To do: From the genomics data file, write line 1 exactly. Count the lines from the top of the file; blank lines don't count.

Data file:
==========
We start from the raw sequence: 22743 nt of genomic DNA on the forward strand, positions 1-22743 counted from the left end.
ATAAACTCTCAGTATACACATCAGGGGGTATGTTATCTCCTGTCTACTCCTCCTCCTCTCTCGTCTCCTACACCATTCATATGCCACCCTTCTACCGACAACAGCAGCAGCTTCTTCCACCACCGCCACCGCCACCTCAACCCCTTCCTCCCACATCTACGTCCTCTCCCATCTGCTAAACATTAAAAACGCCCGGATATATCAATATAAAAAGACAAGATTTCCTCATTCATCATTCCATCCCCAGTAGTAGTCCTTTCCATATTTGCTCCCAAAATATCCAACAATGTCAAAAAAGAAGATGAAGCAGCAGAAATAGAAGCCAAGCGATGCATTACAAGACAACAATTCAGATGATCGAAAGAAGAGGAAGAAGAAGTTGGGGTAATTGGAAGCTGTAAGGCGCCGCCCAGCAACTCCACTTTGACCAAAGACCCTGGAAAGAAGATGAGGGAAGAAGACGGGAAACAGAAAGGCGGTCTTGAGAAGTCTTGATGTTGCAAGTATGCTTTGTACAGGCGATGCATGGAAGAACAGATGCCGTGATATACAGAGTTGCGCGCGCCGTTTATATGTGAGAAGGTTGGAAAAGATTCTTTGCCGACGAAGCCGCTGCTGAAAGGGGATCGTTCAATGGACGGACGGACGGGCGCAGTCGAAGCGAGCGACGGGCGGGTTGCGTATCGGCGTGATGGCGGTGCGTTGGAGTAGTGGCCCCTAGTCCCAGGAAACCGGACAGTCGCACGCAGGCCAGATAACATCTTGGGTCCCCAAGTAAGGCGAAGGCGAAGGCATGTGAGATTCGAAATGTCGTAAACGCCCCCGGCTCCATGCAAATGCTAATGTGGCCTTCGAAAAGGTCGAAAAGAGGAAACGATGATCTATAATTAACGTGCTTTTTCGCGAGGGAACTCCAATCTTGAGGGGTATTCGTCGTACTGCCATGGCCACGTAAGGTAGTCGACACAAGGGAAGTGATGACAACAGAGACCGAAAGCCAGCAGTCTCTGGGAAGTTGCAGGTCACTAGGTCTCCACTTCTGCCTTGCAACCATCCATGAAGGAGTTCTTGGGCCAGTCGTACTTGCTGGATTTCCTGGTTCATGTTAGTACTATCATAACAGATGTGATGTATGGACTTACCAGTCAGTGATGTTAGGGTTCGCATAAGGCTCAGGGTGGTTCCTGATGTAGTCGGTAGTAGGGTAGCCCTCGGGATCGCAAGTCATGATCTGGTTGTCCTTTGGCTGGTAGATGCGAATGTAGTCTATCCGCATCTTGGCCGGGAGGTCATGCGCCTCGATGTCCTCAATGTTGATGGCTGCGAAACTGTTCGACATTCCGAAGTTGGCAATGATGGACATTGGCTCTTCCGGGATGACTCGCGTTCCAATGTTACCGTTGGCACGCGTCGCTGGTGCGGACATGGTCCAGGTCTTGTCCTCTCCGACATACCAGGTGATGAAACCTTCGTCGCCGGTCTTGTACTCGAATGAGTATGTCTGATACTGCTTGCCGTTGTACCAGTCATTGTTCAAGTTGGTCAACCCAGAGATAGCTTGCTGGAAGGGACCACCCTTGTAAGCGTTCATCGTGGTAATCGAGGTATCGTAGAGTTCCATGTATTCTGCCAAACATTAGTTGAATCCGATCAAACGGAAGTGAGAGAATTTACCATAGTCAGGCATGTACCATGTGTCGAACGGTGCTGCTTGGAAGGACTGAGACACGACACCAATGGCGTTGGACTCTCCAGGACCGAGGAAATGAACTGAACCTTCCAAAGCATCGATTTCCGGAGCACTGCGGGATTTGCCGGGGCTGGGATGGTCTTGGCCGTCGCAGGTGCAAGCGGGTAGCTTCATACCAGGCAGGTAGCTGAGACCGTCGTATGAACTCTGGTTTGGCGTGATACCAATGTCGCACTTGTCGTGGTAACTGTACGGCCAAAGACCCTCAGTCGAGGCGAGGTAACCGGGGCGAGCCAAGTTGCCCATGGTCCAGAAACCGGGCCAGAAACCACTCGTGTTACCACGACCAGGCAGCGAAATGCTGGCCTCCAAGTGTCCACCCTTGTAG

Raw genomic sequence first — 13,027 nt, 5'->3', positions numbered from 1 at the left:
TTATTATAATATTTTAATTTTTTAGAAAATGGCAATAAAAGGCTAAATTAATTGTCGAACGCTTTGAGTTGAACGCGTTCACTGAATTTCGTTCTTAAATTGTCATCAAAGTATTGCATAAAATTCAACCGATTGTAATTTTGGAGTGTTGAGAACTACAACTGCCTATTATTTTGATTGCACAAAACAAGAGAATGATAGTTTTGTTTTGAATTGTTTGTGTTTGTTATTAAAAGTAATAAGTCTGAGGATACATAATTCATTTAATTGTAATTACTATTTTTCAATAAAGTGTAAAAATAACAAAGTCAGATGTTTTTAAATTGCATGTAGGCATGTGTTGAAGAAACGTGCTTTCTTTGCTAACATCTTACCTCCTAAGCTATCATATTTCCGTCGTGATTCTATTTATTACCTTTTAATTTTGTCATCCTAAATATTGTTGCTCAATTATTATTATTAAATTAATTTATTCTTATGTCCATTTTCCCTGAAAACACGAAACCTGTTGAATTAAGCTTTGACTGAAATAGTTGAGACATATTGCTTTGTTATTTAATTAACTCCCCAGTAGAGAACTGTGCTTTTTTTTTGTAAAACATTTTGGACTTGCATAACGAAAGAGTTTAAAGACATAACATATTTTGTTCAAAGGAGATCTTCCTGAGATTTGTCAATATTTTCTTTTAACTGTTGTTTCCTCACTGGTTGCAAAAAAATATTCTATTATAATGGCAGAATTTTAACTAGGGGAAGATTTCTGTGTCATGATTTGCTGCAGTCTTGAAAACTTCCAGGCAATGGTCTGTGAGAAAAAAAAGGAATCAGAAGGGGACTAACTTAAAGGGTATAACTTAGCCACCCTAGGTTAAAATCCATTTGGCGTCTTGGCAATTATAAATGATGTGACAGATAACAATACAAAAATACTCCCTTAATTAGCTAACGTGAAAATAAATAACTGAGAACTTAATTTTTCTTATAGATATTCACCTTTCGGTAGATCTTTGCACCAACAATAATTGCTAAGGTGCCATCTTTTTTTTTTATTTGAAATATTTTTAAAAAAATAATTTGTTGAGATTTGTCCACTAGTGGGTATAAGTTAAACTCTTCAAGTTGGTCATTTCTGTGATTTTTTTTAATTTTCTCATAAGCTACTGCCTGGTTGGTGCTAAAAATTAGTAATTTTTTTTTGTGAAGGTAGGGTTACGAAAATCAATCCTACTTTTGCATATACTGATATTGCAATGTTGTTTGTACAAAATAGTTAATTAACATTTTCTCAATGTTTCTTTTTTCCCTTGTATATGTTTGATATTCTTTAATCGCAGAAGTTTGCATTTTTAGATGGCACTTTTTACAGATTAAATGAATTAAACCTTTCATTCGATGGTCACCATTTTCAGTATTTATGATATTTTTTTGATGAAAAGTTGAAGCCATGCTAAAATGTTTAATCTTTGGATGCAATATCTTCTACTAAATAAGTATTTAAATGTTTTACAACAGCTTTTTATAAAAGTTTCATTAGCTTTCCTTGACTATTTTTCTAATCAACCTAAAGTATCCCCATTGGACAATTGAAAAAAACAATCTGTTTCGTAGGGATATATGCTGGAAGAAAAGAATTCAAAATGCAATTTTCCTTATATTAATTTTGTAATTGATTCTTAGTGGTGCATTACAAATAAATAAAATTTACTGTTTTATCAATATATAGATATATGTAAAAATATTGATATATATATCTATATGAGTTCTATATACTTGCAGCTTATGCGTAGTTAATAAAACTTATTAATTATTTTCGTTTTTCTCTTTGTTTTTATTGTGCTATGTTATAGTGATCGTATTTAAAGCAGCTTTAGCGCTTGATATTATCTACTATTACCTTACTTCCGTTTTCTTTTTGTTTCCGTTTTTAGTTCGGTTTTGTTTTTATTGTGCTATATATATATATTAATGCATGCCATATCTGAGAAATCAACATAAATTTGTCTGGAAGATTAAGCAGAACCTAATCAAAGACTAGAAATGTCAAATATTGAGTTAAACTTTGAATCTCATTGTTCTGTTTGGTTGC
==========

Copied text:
We start from the raw sequence: 22743 nt of genomic DNA on the forward strand, positions 1-22743 counted from the left end.